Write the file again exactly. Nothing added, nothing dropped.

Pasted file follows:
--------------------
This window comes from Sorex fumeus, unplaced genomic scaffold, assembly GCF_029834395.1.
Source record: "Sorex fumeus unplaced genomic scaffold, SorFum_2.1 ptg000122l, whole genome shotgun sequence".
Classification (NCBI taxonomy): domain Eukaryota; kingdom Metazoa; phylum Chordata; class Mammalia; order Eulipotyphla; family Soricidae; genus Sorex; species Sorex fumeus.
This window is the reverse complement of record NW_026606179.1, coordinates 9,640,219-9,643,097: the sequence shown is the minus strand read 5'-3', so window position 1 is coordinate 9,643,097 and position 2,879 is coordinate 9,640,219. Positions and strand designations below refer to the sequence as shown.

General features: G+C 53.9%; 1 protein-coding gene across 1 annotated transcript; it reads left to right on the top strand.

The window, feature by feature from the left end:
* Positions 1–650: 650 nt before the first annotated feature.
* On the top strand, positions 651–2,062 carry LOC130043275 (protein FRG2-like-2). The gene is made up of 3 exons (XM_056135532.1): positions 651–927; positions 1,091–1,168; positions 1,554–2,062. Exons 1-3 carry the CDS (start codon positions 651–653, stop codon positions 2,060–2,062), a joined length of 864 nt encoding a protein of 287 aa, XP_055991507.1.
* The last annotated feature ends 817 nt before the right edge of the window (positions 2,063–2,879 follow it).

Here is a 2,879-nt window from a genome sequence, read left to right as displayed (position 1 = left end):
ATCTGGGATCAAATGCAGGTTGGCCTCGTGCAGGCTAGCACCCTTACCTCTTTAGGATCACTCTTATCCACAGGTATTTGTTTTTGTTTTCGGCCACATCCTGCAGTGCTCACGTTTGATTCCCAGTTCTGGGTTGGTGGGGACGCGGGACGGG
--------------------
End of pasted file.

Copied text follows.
This window comes from Sorex fumeus, unplaced genomic scaffold, assembly GCF_029834395.1.
Source record: "Sorex fumeus unplaced genomic scaffold, SorFum_2.1 ptg000122l, whole genome shotgun sequence".
Classification (NCBI taxonomy): domain Eukaryota; kingdom Metazoa; phylum Chordata; class Mammalia; order Eulipotyphla; family Soricidae; genus Sorex; species Sorex fumeus.
This window is the reverse complement of record NW_026606179.1, coordinates 9,640,219-9,643,097: the sequence shown is the minus strand read 5'-3', so window position 1 is coordinate 9,643,097 and position 2,879 is coordinate 9,640,219. Positions and strand designations below refer to the sequence as shown.

General features: G+C 53.9%; 1 protein-coding gene across 1 annotated transcript; it reads left to right on the top strand.

The window, feature by feature from the left end:
* Positions 1–650: 650 nt before the first annotated feature.
* On the top strand, positions 651–2,062 carry LOC130043275 (protein FRG2-like-2). The gene is made up of 3 exons (XM_056135532.1): positions 651–927; positions 1,091–1,168; positions 1,554–2,062. Exons 1-3 carry the CDS (start codon positions 651–653, stop codon positions 2,060–2,062), a joined length of 864 nt encoding a protein of 287 aa, XP_055991507.1.
* The last annotated feature ends 817 nt before the right edge of the window (positions 2,063–2,879 follow it).

Here is a 2,879-nt window from a genome sequence, read left to right as displayed (position 1 = left end):
ATCTGGGATCAAATGCAGGTTGGCCTCGTGCAGGCTAGCACCCTTACCTCTTTAGGATCACTCTTATCCACAGGTATTTGTTTTTGTTTTCGGCCACATCCTGCAGTGCTCACGTTTGATTCCCAGTTCTGGGTTGGTGGGGACGCGGGACGGG